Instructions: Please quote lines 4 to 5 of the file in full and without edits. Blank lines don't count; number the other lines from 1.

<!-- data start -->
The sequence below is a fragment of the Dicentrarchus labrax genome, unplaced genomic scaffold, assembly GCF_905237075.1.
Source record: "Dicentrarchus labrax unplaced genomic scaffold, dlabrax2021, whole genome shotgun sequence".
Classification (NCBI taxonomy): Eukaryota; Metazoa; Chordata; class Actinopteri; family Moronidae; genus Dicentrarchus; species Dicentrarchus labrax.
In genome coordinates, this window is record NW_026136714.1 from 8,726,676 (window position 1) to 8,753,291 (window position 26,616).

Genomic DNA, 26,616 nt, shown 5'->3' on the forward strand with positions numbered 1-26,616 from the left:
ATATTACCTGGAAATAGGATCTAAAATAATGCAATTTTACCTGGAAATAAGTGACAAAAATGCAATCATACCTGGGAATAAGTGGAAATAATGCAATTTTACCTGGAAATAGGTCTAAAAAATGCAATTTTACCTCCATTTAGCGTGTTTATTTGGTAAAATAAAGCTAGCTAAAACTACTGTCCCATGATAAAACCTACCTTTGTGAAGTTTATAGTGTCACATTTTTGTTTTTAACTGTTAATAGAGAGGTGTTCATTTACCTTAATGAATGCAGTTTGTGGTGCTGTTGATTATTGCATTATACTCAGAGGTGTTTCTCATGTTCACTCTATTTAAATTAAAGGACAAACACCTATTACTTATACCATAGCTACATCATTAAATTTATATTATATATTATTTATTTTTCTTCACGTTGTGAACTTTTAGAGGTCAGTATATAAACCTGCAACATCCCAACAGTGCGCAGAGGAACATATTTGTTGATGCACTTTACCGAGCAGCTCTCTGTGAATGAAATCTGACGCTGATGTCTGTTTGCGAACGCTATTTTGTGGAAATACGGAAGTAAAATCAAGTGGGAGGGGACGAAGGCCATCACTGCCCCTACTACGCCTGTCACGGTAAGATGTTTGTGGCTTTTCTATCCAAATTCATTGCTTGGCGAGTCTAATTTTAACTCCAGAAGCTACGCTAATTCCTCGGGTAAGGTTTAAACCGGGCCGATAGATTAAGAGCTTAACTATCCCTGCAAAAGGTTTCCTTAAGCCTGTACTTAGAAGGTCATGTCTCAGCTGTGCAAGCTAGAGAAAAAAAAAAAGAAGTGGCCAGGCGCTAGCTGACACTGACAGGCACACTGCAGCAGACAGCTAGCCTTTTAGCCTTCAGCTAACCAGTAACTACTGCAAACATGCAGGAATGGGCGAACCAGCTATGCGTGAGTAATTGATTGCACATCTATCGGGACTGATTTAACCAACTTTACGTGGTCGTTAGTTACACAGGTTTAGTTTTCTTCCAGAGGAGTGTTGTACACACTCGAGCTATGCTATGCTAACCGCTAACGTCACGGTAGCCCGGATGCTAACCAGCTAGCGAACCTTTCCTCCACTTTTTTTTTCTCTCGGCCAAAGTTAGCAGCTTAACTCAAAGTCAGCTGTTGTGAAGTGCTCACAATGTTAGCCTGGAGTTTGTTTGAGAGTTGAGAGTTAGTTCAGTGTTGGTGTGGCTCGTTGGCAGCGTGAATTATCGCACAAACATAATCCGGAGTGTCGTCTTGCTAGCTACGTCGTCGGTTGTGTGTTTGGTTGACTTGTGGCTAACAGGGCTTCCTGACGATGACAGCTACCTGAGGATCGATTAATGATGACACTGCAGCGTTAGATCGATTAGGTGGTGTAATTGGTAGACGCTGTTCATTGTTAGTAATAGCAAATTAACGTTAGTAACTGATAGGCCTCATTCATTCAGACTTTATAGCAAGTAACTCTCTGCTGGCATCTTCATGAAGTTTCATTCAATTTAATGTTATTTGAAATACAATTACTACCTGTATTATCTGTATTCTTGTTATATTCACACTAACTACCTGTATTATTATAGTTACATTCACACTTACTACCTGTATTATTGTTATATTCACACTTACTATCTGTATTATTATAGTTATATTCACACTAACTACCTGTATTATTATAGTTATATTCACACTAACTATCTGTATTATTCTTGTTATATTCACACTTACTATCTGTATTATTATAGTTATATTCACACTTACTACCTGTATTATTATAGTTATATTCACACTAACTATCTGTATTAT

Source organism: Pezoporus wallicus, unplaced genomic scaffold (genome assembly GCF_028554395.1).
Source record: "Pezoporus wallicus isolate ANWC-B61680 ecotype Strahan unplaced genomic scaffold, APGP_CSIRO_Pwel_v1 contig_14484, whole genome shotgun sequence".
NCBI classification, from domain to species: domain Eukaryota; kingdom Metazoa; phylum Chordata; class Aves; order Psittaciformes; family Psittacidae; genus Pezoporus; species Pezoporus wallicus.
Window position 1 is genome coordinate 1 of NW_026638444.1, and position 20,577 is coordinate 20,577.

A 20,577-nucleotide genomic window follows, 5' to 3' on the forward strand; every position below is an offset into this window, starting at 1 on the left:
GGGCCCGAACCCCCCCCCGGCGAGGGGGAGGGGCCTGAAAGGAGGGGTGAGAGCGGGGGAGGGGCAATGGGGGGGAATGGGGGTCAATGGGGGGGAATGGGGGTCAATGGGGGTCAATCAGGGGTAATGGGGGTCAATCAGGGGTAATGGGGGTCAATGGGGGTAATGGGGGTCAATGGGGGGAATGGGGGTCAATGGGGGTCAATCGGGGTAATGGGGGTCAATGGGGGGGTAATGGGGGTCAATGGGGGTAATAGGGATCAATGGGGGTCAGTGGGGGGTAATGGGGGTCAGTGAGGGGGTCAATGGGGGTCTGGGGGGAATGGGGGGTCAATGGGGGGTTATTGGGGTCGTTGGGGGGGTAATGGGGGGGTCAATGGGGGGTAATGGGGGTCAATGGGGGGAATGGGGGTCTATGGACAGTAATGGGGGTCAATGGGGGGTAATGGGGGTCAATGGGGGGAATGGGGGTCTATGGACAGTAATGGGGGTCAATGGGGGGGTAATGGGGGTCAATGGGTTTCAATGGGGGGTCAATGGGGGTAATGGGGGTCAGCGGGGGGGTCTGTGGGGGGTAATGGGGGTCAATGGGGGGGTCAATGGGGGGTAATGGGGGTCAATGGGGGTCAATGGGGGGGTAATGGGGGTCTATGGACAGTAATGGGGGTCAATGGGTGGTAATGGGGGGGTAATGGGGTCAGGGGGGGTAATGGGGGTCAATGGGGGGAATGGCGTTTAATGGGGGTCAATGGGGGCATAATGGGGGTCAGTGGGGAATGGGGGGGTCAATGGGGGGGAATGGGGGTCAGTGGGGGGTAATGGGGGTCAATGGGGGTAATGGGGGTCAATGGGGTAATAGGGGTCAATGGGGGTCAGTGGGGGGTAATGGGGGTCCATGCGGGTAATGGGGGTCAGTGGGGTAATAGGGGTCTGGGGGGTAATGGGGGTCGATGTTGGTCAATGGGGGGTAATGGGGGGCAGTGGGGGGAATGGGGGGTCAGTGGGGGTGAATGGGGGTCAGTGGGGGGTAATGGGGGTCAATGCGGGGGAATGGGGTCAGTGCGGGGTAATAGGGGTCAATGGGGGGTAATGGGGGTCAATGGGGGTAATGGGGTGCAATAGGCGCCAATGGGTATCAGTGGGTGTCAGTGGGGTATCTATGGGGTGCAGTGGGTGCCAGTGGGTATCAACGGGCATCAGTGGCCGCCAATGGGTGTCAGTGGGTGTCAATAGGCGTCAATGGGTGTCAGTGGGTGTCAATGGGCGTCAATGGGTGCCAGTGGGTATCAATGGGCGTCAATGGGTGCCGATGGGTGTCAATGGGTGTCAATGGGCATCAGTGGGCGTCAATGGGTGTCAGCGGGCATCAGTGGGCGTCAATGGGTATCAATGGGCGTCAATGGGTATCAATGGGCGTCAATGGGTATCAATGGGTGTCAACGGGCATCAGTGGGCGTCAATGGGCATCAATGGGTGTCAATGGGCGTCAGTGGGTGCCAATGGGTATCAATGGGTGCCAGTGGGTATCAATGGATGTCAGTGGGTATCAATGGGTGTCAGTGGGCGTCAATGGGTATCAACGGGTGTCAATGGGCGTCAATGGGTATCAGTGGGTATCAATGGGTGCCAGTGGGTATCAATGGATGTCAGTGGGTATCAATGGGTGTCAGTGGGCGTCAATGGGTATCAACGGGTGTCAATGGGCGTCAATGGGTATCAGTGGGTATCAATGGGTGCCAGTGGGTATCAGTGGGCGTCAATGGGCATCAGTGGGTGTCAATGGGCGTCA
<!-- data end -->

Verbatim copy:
In genome coordinates, this window is record NW_026136714.1 from 8,726,676 (window position 1) to 8,753,291 (window position 26,616).

Genomic DNA, 26,616 nt, shown 5'->3' on the forward strand with positions numbered 1-26,616 from the left: